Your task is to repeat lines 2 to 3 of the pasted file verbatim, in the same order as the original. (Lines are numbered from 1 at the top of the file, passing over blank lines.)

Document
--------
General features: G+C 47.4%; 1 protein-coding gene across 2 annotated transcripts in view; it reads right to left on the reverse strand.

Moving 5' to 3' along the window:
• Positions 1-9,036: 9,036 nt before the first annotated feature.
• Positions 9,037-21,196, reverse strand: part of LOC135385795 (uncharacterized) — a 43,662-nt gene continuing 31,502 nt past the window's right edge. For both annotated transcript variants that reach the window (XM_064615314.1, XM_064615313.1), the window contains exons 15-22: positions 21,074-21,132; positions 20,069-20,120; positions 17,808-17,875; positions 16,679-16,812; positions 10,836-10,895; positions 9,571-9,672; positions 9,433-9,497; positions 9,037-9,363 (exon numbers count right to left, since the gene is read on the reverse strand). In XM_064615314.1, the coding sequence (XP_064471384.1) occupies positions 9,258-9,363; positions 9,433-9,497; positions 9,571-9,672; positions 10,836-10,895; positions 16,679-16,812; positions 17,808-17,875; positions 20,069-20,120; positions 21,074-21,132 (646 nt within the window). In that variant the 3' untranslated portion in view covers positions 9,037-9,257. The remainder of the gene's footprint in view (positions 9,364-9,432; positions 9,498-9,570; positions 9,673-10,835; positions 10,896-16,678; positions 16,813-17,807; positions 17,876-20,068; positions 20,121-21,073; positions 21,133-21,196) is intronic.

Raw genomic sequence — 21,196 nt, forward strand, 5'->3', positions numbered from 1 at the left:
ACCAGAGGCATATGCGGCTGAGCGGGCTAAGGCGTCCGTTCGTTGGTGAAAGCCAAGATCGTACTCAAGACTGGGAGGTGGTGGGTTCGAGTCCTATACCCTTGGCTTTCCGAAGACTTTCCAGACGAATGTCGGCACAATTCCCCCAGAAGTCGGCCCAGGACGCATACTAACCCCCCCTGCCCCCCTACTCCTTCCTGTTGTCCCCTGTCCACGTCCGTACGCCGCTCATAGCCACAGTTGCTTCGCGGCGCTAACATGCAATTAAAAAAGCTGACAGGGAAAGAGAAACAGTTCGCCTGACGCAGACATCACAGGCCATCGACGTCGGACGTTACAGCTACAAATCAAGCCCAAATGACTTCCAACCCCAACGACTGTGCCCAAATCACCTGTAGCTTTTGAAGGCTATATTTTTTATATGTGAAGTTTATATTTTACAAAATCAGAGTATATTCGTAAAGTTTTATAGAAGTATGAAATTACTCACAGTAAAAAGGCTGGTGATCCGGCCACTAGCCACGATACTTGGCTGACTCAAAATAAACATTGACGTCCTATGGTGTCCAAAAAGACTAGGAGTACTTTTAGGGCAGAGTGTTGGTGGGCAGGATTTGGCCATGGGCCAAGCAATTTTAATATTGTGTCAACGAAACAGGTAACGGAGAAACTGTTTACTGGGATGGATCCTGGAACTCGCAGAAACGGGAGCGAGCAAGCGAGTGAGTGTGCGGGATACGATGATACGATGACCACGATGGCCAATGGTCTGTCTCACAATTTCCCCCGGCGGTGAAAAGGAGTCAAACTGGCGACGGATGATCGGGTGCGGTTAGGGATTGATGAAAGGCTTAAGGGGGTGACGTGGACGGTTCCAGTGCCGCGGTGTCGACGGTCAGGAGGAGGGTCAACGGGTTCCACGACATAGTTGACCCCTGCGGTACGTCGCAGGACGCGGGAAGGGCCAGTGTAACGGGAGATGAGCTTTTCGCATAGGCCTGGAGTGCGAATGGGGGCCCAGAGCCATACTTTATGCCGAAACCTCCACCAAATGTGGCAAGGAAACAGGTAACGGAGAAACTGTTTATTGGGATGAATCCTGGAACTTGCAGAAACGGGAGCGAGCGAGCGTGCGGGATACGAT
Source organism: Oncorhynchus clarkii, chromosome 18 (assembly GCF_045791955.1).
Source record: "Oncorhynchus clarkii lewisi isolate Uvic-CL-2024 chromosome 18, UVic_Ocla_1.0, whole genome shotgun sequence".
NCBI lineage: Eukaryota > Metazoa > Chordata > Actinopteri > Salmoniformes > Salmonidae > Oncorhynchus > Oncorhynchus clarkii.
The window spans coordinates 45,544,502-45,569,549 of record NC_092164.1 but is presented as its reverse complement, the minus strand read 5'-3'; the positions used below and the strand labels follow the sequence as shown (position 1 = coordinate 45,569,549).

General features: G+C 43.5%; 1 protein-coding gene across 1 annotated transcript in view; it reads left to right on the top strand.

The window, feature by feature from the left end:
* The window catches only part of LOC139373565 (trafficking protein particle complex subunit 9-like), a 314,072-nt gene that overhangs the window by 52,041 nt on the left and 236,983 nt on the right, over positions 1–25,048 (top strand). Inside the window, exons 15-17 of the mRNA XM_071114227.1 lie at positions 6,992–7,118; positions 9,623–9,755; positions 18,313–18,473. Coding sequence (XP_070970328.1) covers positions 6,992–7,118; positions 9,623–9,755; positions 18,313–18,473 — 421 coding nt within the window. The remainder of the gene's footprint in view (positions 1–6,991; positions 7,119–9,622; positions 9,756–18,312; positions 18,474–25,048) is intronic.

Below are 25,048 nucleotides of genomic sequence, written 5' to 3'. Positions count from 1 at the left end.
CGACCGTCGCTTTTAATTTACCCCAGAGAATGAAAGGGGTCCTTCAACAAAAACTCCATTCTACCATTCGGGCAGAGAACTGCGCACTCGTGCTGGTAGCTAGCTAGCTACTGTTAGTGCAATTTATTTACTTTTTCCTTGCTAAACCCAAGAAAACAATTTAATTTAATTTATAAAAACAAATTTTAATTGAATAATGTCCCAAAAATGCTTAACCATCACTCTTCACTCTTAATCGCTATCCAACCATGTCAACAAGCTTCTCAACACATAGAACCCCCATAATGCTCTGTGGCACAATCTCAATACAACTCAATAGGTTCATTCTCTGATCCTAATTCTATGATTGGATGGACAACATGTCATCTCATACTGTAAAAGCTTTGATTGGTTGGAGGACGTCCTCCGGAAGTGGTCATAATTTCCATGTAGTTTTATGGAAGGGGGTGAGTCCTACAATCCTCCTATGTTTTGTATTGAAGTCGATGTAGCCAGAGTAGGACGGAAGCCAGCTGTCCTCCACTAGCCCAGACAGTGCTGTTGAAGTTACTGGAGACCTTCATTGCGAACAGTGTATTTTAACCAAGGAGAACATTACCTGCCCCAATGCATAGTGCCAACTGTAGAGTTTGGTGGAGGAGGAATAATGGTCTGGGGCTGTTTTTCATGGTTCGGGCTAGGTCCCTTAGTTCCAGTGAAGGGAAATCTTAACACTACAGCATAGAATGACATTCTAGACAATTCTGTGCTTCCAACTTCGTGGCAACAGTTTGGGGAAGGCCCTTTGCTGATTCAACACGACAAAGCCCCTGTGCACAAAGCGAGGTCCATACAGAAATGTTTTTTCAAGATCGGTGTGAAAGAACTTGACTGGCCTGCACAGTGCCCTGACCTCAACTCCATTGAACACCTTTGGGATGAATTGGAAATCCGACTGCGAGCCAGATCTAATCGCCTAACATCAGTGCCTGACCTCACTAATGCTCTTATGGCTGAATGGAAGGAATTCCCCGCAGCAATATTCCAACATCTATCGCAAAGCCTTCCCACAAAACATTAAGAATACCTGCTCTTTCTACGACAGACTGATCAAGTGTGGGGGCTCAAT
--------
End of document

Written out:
Moving 5' to 3' along the window:
• Positions 1-9,036: 9,036 nt before the first annotated feature.